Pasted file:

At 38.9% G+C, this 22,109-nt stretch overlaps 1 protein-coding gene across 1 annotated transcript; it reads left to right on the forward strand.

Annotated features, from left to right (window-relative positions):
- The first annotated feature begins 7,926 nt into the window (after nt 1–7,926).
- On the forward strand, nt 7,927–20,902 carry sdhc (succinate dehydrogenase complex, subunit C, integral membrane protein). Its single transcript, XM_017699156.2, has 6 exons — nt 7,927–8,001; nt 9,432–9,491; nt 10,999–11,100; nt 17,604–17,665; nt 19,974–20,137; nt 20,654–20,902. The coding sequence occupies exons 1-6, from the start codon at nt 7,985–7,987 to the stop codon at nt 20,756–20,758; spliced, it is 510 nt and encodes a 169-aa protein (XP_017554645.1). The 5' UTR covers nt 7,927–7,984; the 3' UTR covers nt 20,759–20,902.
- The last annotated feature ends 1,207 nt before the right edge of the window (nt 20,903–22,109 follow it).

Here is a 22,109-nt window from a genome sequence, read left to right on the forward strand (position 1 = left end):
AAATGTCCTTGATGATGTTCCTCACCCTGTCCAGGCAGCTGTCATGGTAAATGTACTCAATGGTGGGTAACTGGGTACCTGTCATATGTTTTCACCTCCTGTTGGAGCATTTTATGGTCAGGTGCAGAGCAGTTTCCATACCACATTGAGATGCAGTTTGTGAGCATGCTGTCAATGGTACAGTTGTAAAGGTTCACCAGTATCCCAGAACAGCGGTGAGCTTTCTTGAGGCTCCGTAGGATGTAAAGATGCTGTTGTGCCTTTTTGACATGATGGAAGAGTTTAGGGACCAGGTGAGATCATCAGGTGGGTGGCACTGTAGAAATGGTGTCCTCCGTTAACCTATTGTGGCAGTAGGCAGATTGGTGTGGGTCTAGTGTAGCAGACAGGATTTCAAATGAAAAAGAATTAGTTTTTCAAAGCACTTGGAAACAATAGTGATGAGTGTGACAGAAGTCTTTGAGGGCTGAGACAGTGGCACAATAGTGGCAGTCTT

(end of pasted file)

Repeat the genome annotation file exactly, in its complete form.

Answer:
At 38.9% G+C, this 22,109-nt stretch overlaps 1 protein-coding gene across 1 annotated transcript; it reads left to right on the forward strand.

Annotated features, from left to right (window-relative positions):
- The first annotated feature begins 7,926 nt into the window (after nt 1–7,926).
- On the forward strand, nt 7,927–20,902 carry sdhc (succinate dehydrogenase complex, subunit C, integral membrane protein). Its single transcript, XM_017699156.2, has 6 exons — nt 7,927–8,001; nt 9,432–9,491; nt 10,999–11,100; nt 17,604–17,665; nt 19,974–20,137; nt 20,654–20,902. The coding sequence occupies exons 1-6, from the start codon at nt 7,985–7,987 to the stop codon at nt 20,756–20,758; spliced, it is 510 nt and encodes a 169-aa protein (XP_017554645.1). The 5' UTR covers nt 7,927–7,984; the 3' UTR covers nt 20,759–20,902.
- The last annotated feature ends 1,207 nt before the right edge of the window (nt 20,903–22,109 follow it).

Here is a 22,109-nt window from a genome sequence, read left to right on the forward strand (position 1 = left end):
AAATGTCCTTGATGATGTTCCTCACCCTGTCCAGGCAGCTGTCATGGTAAATGTACTCAATGGTGGGTAACTGGGTACCTGTCATATGTTTTCACCTCCTGTTGGAGCATTTTATGGTCAGGTGCAGAGCAGTTTCCATACCACATTGAGATGCAGTTTGTGAGCATGCTGTCAATGGTACAGTTGTAAAGGTTCACCAGTATCCCAGAACAGCGGTGAGCTTTCTTGAGGCTCCGTAGGATGTAAAGATGCTGTTGTGCCTTTTTGACATGATGGAAGAGTTTAGGGACCAGGTGAGATCATCAGGTGGGTGGCACTGTAGAAATGGTGTCCTCCGTTAACCTATTGTGGCAGTAGGCAGATTGGTGTGGGTCTAGTGTAGCAGACAGGATTTCAAATGAAAAAGAATTAGTTTTTCAAAGCACTTGGAAACAATAGTGATGAGTGTGACAGAAGTCTTTGAGGGCTGAGACAGTGGCACAATAGTGGCAGTCTT